Day Three – Maths Museum and Flamenco
After the excitement of Sunday the students were up bright and early to visit the MMACA - Catalonia’s museum of mathematics. This proved to better than we could possibly hope, with a passionate guide and an enormous range of practical activities and puzzles for them to get stuck into. The highlight was an hour-long workshop where the students worked together to build a series of domes using tessellating patterns first discovered by Leonardo Da Vinci.
“One of my favourite parts of the trip was the visit to the maths museum where we solved numerous mind boggling puzzles and also beat the record for the most parts used to build a leonardome.” Aryan
“My best bit from the trip was the maths museum as it had lots of interesting challenges which I had not seen before.” Nikul
We followed the visit to the museum with a tapas feast in the park, with students pushing themselves to try local favourites like chicharrón (fried pork skin) and mussels. By this time they were so comfortable in the city that we let them loose for the afternoon with the freedom to go wherever they liked (which, in practice either meant the Camp Nou or H&M). We met up again for the evening and a dazzling flamenco show, which turned out to be a surprise highlight for several of the boys. Then to top off another great day, Dhruv Gajjar orchestrated a late night cricket game in the middle of the Placa Catalunya with some local children before we all got to bed at about 1am.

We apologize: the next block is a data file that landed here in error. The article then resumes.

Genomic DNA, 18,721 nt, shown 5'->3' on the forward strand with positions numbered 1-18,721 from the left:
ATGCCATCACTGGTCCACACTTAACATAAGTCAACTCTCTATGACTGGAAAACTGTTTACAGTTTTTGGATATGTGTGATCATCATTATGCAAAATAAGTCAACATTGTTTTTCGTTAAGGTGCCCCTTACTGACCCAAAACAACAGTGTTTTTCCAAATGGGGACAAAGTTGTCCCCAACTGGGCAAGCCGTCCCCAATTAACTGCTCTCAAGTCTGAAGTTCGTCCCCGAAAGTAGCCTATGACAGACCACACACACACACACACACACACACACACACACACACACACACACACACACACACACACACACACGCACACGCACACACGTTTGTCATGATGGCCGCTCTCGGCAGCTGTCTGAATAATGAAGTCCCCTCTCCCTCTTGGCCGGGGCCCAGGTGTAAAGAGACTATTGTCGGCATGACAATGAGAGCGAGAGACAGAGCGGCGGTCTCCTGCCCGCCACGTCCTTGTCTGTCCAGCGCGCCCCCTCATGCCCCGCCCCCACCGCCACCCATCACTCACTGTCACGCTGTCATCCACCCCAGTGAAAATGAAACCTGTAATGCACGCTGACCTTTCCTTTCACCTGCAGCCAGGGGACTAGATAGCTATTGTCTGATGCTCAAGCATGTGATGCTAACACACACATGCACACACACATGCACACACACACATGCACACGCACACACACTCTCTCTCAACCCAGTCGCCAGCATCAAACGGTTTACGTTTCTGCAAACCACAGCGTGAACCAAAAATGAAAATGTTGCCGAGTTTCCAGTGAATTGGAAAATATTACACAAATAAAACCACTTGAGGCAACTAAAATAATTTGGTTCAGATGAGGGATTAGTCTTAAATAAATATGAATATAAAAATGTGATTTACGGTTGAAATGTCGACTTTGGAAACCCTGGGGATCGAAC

The Journey back
On Tuesday 17th the students had just a few more hours to explore the cultural district near Plaça d'Espanya before we set off for the airport. Thankfully, the journey home was a lot smoother than the journey out and we all arrived back in Wembley for 7pm with smiles on our faces.
This was arguably the most ambitious trip that Ark Academy has run and we planned it with some trepidation, however in practice we needn’t have worried; all our objectives were achieved (and more), and the students responded with resilience and good humour whenever we encountered a set-back or a slightly ‘exotic’ local.
Despite the inevitable jibes questioning the mathematical legitimacy of the adventure, stepping inside La Sagrada Familia it provided a big ‘wow moment’ for the students and, hopefully, one that they will remember for a long time. For us maths teachers it was so rewarding to see students connecting their abstract studies with something so concrete and magnificent.
However, it was probably our other objective – to give the students new experiences and the confidence to push themselves further – that provided the most fulfilment for us. Prior to the trip one of the students had never been on a plane before and the vast majority had never swam in the sea. None had eaten Spanish food, and very few had ever been abroad without their parents. Only a couple had ever set foot in a cathedral and nobody had explored an art gallery at midnight.
The fifteen students on the trip came from eleven different cultural backgrounds and they all brought their own perspectives to the visit. Yet it will remain with them for a long time as a powerful shared experience and – surely – one of their most treasured memories from Ark Academy. As you can see from their feedback below, their only ‘EBIs’ were that we did more of the same.
This means that our overwhelming reflection has two-parts: firstly, we definitely want to make the trip an annual tradition and the high-point for our most dedicated mathematicians; secondly, we would urge anyone, no matter what department, to consider such outlandish ideas in the future, particularly for sixth-form. Based on our experience you certainly won’t regret it.